Auburn had a slow start to the year, with some untimely injuries and lost magical routines that needed replacing, but ultimately showed far fewer low points than either Stanford or Georgia. That’s why Auburn ranks the best of the group on three of the four events, and maintaining that commitment to fewer lows is Auburn’s path to qualification here. If I were to name the most talented of these three teams on each event, I would give vault and floor to Georgia and bars and beam to Stanford. It’s close, but that’s what I would do. At the same time, Georgia and Stanford are also more prone to faltering on the other events and throwing in weak meets in general, which gives Auburn the opportunity to jump into the top three by virtue of being the steadiest and least horrifying.

I suppose Auburn is the safest choice, but if the others, particularly Georgia, come through with a real hit on the weak events, they have higher potential score and could leave Auburn behind.

Beam beam beam. That repetition of the same word three times is always appropriate, but beam is particularly critical for each of these three teams’ qualification hopes. We’re all well acquainted with Georgia’s crusade against the troll that lives under the beam and occasionally pops out to force Brittany Rogers to answer his questions three, but if Georgia conquers beam, I would argue that Georgia becomes the favorite to advance. If we total the teams’ RQSs on the other three events, Georgia has the edge over Auburn by a tenth. Still, Auburn is ranked higher, defeated Georgia in their dual meet, and scored higher at SECs. Because of beam. When the teams met in the regular season, Auburn won the meet by .050 and won beam by .050. BEAM.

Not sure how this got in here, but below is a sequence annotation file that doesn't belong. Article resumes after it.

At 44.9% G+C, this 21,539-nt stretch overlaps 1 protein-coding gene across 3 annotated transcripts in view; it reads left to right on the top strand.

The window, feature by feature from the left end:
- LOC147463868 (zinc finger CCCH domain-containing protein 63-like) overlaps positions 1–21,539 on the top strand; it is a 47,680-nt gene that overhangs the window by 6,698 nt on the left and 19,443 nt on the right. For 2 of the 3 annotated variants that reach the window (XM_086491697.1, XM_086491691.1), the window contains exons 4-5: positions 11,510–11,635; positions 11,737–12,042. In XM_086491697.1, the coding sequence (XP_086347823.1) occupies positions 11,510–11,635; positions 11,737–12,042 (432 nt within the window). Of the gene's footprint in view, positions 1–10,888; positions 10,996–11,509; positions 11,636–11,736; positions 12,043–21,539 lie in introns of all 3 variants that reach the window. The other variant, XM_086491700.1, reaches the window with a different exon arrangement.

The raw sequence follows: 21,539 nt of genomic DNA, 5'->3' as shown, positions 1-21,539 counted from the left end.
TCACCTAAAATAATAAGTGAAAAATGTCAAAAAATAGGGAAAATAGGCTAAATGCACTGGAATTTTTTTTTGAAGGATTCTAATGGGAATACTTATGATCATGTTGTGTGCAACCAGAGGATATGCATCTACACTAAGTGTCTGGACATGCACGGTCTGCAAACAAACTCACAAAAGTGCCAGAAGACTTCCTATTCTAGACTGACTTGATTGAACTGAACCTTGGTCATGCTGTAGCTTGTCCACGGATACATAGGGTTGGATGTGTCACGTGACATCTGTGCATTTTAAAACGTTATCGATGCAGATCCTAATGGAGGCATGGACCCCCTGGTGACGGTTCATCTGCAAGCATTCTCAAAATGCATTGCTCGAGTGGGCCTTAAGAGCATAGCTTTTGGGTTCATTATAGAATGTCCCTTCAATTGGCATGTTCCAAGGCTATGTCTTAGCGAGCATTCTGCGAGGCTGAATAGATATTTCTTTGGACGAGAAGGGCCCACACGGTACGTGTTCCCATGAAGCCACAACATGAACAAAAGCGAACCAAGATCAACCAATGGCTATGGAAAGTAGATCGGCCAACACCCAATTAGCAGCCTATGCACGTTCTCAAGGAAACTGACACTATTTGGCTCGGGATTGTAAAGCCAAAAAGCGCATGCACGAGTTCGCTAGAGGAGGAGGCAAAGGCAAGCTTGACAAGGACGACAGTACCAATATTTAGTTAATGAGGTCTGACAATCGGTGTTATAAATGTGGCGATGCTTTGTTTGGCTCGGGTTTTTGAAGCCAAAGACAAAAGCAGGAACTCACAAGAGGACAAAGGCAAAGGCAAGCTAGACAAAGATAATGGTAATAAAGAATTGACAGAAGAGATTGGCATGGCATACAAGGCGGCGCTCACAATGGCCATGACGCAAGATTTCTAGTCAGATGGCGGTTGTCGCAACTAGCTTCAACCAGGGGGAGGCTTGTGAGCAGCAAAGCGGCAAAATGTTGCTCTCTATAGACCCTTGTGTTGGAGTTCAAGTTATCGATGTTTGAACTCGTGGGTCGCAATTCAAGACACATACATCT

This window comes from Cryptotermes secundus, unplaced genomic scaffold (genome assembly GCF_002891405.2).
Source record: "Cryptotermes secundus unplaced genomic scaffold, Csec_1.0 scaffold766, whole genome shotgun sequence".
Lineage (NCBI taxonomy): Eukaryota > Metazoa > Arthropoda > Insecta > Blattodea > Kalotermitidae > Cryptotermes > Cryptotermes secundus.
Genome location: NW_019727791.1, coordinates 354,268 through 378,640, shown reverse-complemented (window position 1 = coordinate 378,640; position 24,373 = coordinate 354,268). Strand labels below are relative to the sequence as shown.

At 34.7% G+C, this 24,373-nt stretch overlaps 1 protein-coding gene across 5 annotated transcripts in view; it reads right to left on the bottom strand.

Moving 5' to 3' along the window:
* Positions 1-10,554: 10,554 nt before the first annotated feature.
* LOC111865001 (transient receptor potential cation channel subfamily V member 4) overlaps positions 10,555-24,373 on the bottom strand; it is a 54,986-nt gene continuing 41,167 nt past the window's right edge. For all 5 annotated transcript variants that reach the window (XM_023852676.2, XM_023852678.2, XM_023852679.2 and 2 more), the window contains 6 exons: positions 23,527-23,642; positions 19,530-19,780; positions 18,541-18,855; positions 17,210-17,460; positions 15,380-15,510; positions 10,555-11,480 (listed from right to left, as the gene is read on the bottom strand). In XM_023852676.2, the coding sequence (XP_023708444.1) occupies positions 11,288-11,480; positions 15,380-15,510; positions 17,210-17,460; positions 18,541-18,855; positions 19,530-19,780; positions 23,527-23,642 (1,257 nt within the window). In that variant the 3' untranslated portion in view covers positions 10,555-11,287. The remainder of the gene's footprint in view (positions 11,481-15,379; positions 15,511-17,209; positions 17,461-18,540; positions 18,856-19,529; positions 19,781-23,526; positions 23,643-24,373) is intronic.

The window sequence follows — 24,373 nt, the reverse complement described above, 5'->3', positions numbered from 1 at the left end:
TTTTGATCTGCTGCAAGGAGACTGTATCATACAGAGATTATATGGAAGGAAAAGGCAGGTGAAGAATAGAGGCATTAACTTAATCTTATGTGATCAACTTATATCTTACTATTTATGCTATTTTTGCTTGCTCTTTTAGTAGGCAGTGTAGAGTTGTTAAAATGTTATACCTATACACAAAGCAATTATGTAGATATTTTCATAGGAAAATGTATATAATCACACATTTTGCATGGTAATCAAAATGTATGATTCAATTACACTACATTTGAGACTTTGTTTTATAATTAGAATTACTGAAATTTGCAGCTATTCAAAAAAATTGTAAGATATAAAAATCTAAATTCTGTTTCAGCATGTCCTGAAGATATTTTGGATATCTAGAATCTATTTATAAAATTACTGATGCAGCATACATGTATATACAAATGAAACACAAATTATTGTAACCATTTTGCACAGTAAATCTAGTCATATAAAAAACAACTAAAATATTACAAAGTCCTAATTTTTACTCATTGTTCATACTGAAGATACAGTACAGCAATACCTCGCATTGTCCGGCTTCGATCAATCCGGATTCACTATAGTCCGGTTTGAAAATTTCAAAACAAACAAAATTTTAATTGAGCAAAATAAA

They really do balance each other out elsewhere. Georgia has the edge on vault, Auburn boasts more reliable sticks on bars. Georgia has Jay, Box, and Marino on floor. Auburn has Atkinson, Demers, and Rott. Auburn has not been as dominant on beam this season as last season, but Milliet, Demers, and Atkinson? That should be a stellar group, and with everything else too close to call, beam remains Auburn’s chance to pick up some ground in spite of the uninspiring score from regionals.

Beam is just as critical for Stanford, but in a somewhat different way. It’s not critical in the please-don’t-fall kind of way (although not falling is always a good idea), but more in the you-probably-need-a-49.500 kind of way. I don’t know how realistic that score is for a beam lineup that misses Vaculik and Wing, but because the scores on vault and floor will be somewhere around 49.1-49.2 on a solid day, the beam number needs to be large. Those vaults have been getting the “none for Gretchen Wieners” treatment all season, which isn’t tenable in semifinals. A 49.1 is not a Super Six score, which means by default, bars and beam must be world-beating to catch a hit meet from any of the top four seeds here. Bars delivered at regionals. Now beam needs to as well.

Stanford competes on bars and beam in the first two rotations so will let us know fairly early if this meet is a thing. The combined bars and beam score from regionals was 98.750, and if Stanford isn’t at least equal to that here, I have a hard time envisioning qualification or a 197. Top three at the halfway point is essential. If Stanford isn’t top three after three rotations, that’s it. Ground won’t be gained on floor and vault. Stanford must lead from the front. It’s not ideal, but Stanford had the same rotation order last year and was able to get the big scores early and use them to hold off a surging Michigan by a slim margin at the end.